The Biate people are one of the oldest tribes of Mizoram, Assam and Meghalaya
The Biate people are one of the oldest tribes of Though they are less in term of population, they have their own identity with a rich and distinctive history, culture, dialect and religious heritages. They are also one of the oldest living tribes in the NE. The term Biate comes from the word Bia-te. The word 'Bia' or 'Biak' means 'speak' or 'worship'. 'Te' is a suffix denoting plurality. Hence, the two words combine to form the word Biate, which means worshipper.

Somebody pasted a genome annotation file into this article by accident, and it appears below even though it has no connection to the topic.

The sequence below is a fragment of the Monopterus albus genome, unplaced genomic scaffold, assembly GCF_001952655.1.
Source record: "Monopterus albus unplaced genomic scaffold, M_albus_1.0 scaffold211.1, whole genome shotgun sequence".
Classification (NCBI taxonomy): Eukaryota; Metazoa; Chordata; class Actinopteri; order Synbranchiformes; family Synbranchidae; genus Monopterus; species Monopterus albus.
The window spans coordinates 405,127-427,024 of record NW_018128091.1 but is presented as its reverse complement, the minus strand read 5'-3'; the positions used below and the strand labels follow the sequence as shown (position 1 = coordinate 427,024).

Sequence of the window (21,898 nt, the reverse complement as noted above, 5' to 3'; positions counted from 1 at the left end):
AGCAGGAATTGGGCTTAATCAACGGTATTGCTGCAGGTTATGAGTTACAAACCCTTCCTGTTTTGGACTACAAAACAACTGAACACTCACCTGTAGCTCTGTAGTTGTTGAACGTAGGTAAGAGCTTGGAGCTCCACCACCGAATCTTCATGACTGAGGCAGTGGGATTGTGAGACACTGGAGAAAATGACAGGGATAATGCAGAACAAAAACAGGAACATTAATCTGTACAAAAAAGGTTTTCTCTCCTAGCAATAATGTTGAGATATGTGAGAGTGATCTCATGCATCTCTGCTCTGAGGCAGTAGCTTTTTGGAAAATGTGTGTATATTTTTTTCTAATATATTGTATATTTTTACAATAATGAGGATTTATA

According to legends, while they were in Saitual, a group of people known as the Koilom or Kawilom from Rulchawm village of Mizoram (India) used to sacrifice human to appease a large python called Rulpui, believing that the snake had supernatural power. Thus, some writers are of the opinion that the word Biate originates from the term Rul-Bia-Teor Rul-Biak-Te, which means snake-worshippers in other dialects. However, this hypothesis is questionable, because the Biates, as a tribe, never fed or worshipped a snake except one. The offering sacrifices by one village was also not as worshiping a God, but due to their fear and timidity and that too only for some time. Some other tribes call them in different names. The Thados call them 'Beite' the Bengalis and other plain tribes call them 'Baite', the Dimasa Kacharis call them 'Bedesa' and the Khasis call them Hadem, which includes all the old-Kuki tribes of Meghalaya. Soppitt C. A. a renowned English writer account as 'Bêtê'. The Biate tribe is recognised as Schedule Tribe under the 6th Schedule of the Constitution of India.